BBR Super 220 review - modded Mazda MX-5 hits with a light touch
Known more for its sledgehammer turbocharged MX-5 conversions, BBR’s Super 220 takes a more delicate approach
It takes me, ooh, a good half mile or so in BBR’s latest evolution of the Mazda MX-5 before a wide grin spreads across my face, and less than a day before I’m mentally scheming as to how I might put a Super 220 of my own in the garage.
BBR is best known for endowing Mazda’s diminutive roadster with muscular forced-induction motors, the appeal of which recently spread overseas as Colorado-based specialist Flyin’ Miata began to offer BBR kits alongside its V8 conversions.
But naturally aspirated tuning is even more intriguing, because that’s how Mazda chose to power the MX-5 out of the box. In a car all about simplicity, high revs and light weight, the idea of enhancing those characteristics, to the tune of more than 100bhp per litre, is enticing indeed.
Engine, transmission and 0-60 time
BBR’s Neil McKay tells me Mazda’s 2019 updates made the job of extracting more power the easiest it’s been with the Mk4 MX-5, the lightweight internals and better head design helping to reduce rotating mass and improve breathing.
For the Super 220, Mazda’s own work is complemented by the fitment of high-performance camshafts, valve springs and retainers, a BBR-developed four-into-one stainless steel exhaust manifold, a cold air intake system with a K&N filter, and a StarChip ECU remap.
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The result on BBR’s dyno is 221bhp at 7800rpm, 26bhp more than the already-healthy figure it recorded for an unmodified car and 40bhp more than Mazda’s claimed 181bhp. BBR claims good power all the way from 4750rpm, while there’s more than 160lb ft of torque on offer all the way from 3500 to 7500rpm, with a peak of 166lb ft at 4350rpm.
No performance figures are quoted, but you can expect improvements upon the standard 6.5sec 0-60mph time and 136mph top speed. Fully fitted and dyno tested, the kit comes in at £3474 including VAT.
BBR’s demo car gets a ‘Grand Tourer’ rear exhaust silencer, at £474, as well as uprated suspension, brakes, wheels and tyres. The suspension comprises BBR springs matched to the standard Bilstein dampers (£594 fitted) and a set of chunky red Eibach anti-roll bars (£558 fitted). For £918 you can get the Wilwood four-piston front brake upgrade (with stainless steel brake lines, BP20 pads and high-temperature 5.1 brake fluid), while the OZ Ultraleggera alloy wheels and 215/45 R17 Goodyear Eagle F1 tyres are £1498.80.
What’s it like to drive?
It’s an improvement upon the standard car in virtually every way. MX-5s have never been about straight-line performance, but with 221bhp BBR’s car, like all its conversions, is quicker without being unusably fast.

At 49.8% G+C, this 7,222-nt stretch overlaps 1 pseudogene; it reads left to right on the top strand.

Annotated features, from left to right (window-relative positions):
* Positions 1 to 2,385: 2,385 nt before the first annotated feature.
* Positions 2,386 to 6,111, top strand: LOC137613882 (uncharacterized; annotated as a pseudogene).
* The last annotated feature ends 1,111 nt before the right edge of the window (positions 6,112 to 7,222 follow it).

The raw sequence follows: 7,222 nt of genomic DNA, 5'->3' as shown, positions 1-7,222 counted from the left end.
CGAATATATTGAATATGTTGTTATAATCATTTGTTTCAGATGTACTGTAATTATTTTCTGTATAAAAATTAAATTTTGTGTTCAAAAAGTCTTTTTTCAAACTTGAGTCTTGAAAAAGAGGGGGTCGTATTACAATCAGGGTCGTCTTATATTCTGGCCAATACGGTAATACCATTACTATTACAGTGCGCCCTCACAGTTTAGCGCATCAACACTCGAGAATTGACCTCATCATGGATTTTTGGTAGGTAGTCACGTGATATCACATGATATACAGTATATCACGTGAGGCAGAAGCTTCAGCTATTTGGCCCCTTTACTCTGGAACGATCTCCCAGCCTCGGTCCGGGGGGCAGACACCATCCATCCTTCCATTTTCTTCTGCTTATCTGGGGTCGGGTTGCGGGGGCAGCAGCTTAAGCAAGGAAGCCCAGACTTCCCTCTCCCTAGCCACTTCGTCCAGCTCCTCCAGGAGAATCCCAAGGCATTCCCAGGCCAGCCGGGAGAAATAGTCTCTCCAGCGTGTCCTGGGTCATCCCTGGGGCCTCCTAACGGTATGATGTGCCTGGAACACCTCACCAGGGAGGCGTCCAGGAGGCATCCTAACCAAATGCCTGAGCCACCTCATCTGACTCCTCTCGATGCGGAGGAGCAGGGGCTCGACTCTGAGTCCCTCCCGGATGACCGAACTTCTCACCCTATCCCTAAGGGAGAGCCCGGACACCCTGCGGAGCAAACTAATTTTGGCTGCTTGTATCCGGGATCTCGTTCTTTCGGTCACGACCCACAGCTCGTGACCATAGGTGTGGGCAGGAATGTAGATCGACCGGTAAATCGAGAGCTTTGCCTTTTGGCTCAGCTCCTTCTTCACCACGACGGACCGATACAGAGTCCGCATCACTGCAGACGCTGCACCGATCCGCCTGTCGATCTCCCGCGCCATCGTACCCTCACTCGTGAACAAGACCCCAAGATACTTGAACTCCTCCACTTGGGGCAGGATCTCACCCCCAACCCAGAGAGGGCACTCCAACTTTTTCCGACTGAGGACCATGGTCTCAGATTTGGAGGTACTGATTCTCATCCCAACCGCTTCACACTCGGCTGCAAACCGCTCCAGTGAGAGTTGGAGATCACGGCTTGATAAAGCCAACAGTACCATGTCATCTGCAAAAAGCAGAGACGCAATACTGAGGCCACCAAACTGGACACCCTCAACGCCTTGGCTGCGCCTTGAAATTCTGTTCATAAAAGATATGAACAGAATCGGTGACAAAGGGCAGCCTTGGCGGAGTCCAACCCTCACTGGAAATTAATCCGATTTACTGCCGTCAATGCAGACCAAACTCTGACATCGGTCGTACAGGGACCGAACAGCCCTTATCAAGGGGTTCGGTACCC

In some ways, it’s difficult to feel the extra performance, because the chassis, suspension and tyre changes give the car so much more composure, but with fellow staffer Jordan Katsianis’s long-term MX-5 along for comparison, the Super 220 inches ahead out of every corner and along every straight.
The biggest benefits are qualitative rather than quantitative. Throttle response feels keener everywhere, and while the new exhaust should keep most trackday noise meters happy, it’s far more vocal than the muted rasp of the standard system. No MX-5 short of the Global Cup racer spins to the red line with such ease, either – the only fours more enthusiastic have red crackle-finish cam covers stamped with the acronym ‘VTEC’.
Before even the engine makes its mark though, I notice something else: the ride quality. The optional components certainly tighten up the chassis, but also help it breathe with the surface better than any other MX-5 I’ve driven. A welcome side effect of this pliancy is a significant reduction in cabin shimmy, and together with the Wilwood brakes (which have great feel and plenty of power) it changes the way you attack a country road.
Large craters are still best avoided, but the car now handles ripples and ruts with far less commotion than before, while reduced roll and improved body control make the chassis more predictable as the road twists and undulates, if less playful thanks to the grippier tyres.
Only the steering – one of the few aspects BBR hasn’t touched – lets the side down. It’s always felt a little out of tune with the rest of the chassis, but whereas once that was down to it responding a little too quickly for the see-saw springs, it’s now just a little too breezy just off centre for truly confidence-inspiring turn-in, and lacks feedback during quick moments of corrective lock. MX-5s have always responded well to geometry tweaks, so perhaps sweeter steering is just a twist of an eccentric bolt away.
Price and rivals
The modifications to BBR’s demo car add over £7500 to the price of a 2-litre MX-5, which currently starts at £22,795 for the 2-litre SE-L Nav convertible, and £24,595 for a 2-litre SE-L Nav RF. That’s no small sum, and puts the Super 220 into the same price bracket as some quite tasty machinery on both the new and used markets.
Thirty grand or so is the ballpark for 300-horse hot hatchbacks such as the Civic Type R, and it’s prime territory for used sports cars too, with everything from 981 Porsche Caymans to iconic modern classics such as the BMW Z3 M Coupe.
Still, BBR continues to offer tuning packages for pre-2019 MX-5s if you don’t want to hang around a couple of years for suitable cars to filter onto the used market, and if you are prepared to wait, it’s difficult to think of many equivalents that will provide as much fun day-to-day.